Cavity generation problem with symmetry in PCM

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peppelicari
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Cavity generation problem with symmetry in PCM

Post by peppelicari » 18 Feb 2016, 16:48

Dear all,
here I'm again!
I'm running quadratic response calculation on a molecule with C(2) symmetry. Since I want to use PCM solvation model and insert by myself the radii for the spheres I made the attached input file (TPA_THF_prova2.out). In the molecule specification I introduced the generator XY and inserted only the necessary atoms, the rest being generated by the C(2) rotation. Then, in the *.dal file I included the radii for carbons, sulphur and nitrogen (not hydrogens) in the *PCMCAV section.

The calculation failed without a clear message error (as can be seen from the file err_TPA_THF_prova2.out), it simply crashed. Even in the output there is no clear indication of what exactly went wrong. I'm wondering if this is maybe a problem with the sulphur, which is the fixed point in the point group, so (let's say) half in each portion of the two symmetric parts.
Could this give a problem when generating the cavity? Some symmetry breaking? I hope some of you have some hint about it or some workaround to solve the issue.

Thanks a lot for the help and I wish you a great day!
Best regards,
Giuseppe
Attachments
err_TPA_THF_prova2.out
(2.56 KiB) Downloaded 246 times
TPA_THF_prova2.out
(72.07 KiB) Downloaded 249 times

peppelicari
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Re: Cavity generation problem with symmetry in PCM

Post by peppelicari » 18 Feb 2016, 16:55

I want also to let you know that if I do the calculation without symmetry it works correctly. So it is something really related to the symmetry settings, maybe I make some mistake in the input and I am not able to identify. It is a pity if I cannot use the symmetry.
Thanks again!
Giuseppe

taylor
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Re: Cavity generation problem with symmetry in PCM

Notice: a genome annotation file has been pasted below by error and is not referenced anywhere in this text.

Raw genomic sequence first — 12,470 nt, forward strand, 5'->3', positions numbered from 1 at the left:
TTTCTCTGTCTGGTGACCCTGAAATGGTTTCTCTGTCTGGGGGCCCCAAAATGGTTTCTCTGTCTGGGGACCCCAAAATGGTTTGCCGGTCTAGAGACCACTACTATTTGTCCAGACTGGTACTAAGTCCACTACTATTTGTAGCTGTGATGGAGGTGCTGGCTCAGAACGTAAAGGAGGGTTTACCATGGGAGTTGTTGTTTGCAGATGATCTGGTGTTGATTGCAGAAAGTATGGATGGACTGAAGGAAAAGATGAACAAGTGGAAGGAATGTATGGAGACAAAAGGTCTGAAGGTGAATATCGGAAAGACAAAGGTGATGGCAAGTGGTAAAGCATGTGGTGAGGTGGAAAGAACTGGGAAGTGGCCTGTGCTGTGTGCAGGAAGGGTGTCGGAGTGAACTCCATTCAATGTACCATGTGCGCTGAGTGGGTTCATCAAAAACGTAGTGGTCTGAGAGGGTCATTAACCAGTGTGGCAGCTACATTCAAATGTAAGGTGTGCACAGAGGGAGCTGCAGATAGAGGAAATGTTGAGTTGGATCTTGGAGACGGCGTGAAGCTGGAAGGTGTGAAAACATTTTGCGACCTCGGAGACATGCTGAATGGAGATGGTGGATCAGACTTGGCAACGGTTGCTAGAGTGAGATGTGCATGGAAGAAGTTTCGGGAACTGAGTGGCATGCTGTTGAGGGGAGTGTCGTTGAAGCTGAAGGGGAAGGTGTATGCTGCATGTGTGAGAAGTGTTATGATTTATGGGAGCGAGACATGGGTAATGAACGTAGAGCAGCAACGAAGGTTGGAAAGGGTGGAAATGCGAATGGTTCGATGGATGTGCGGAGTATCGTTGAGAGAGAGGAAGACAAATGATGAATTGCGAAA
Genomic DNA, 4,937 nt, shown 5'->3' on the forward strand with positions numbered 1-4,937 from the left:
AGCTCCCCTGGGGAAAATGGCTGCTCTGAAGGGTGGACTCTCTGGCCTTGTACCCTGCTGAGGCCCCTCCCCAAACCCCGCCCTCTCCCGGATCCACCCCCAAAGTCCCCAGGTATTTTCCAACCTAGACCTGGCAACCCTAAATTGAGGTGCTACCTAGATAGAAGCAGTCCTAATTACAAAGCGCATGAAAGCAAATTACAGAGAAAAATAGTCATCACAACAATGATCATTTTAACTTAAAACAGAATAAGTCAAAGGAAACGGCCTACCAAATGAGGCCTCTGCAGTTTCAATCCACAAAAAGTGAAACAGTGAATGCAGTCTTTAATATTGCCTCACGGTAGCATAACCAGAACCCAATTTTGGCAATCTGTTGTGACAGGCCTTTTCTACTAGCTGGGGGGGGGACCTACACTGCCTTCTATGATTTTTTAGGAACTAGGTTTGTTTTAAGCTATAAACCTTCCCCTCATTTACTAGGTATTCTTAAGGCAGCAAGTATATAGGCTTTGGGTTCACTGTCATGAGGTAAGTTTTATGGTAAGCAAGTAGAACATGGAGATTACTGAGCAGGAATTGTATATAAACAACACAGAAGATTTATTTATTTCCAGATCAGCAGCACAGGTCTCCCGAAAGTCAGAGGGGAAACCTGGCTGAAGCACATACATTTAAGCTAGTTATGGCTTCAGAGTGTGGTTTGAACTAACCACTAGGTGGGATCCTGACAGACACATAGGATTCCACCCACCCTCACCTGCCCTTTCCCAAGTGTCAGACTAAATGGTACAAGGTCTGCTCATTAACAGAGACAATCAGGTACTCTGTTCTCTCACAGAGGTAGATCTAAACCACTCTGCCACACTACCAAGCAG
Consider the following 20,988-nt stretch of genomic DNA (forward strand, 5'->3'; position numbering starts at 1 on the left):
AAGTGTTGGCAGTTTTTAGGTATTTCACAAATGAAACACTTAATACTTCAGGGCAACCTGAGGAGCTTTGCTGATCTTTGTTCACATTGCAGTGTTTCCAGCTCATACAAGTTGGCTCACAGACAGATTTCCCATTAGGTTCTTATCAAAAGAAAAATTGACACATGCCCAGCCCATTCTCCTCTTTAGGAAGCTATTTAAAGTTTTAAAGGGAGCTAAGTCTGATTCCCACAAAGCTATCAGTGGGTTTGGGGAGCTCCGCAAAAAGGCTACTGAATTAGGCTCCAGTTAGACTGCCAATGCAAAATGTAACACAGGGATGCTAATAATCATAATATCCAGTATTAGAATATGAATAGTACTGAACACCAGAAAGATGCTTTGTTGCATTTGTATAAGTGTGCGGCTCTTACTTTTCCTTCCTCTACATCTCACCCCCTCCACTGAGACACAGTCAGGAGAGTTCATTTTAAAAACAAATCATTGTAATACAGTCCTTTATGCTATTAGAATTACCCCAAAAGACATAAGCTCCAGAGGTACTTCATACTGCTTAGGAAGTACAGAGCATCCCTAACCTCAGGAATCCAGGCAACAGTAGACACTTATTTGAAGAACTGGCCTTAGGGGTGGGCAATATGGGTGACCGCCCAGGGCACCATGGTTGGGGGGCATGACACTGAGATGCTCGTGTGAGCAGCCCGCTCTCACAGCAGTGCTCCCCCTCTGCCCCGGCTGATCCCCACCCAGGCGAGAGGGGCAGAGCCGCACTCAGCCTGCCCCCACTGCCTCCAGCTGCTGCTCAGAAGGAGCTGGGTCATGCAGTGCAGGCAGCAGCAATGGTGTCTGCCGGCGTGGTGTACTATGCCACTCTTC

Post by taylor » 18 Feb 2016, 17:29

This time I fear the problems are of your making rather than the program's! Your err_... file does in fact contain a valid error message: the program does not "just crash". About twenty lines down is a Fortran runtime error because an unexpected end-of-file has been encountered on DALTON.INP, which is the internal name for the file that contains the contents of your dal file. And there will be an unexpected end-of-file, because your dal file ends

Code: Select all

**END
and this is not a valid keyword. The manual is quite explicit that keywords, whether **, *, or .-prefixed are read as seven characters (including the prefix characters). You therefore need at least

Code: Select all

**END O
and I would suggest something like

Code: Select all

**END OF DATA
is more usefully readable.

In addition, I do not think the keyword

Code: Select all

**WAVEFUNCTION
is valid either: at least I hope it is not. "Wave function" is two words, not one.

Best regards
Pete

peppelicari
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Re: Cavity generation problem with symmetry in PCM

Post by peppelicari » 18 Feb 2016, 17:44

Dear Pete,
you are totally right! I feel ashamed for this, apparently I must have deleted part of "**END OF INPUT". Since the job was starting and stopping before the cavity generation I thought it was a problem with that part. In the calculation without symmetry the input was correct, so I did not have any problem.
Sorry again, that was my mistake. But your reply is always ready and prompt. Infinite thanks!

I wish you a nice evening!
Giuseppe

p.s.: I celebrated my birthday only with beers, not champaign unfortunately! :)

peppelicari
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Re: Cavity generation problem with symmetry in PCM

Post by peppelicari » 23 Feb 2016, 11:53

Hello,
actually I'm still having problems with this calculation. The programs says that the cavity is inconsistent. Is there anything wrong in the input? I'm just using the radii of carbon, sulphur and nitrogen.

Thanks for the help as usual!
Regards,
Giuseppe
Attachments
err_TPA_THF.out
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TPA_THF.out
(74.34 KiB) Downloaded 238 times

arnfinn
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Re: Cavity generation problem with symmetry in PCM

Post by arnfinn » 23 Feb 2016, 12:55

When you specify the symmetry in the mol-file like you do here, Dalton will make a rotation about the z-axis and "create" new atoms. You end up with 40 carbons, for instance. Is that what you want?

If you know the symmetry beforehand, you have to remove the "obsolete" atoms, which will be created afterwards by Dalton. BTW, are you sure you have a molecule with symmetry (you might have; I am no expert in symmetry)?

taylor
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Re: Cavity generation problem with symmetry in PCM

Post by taylor » 23 Feb 2016, 13:50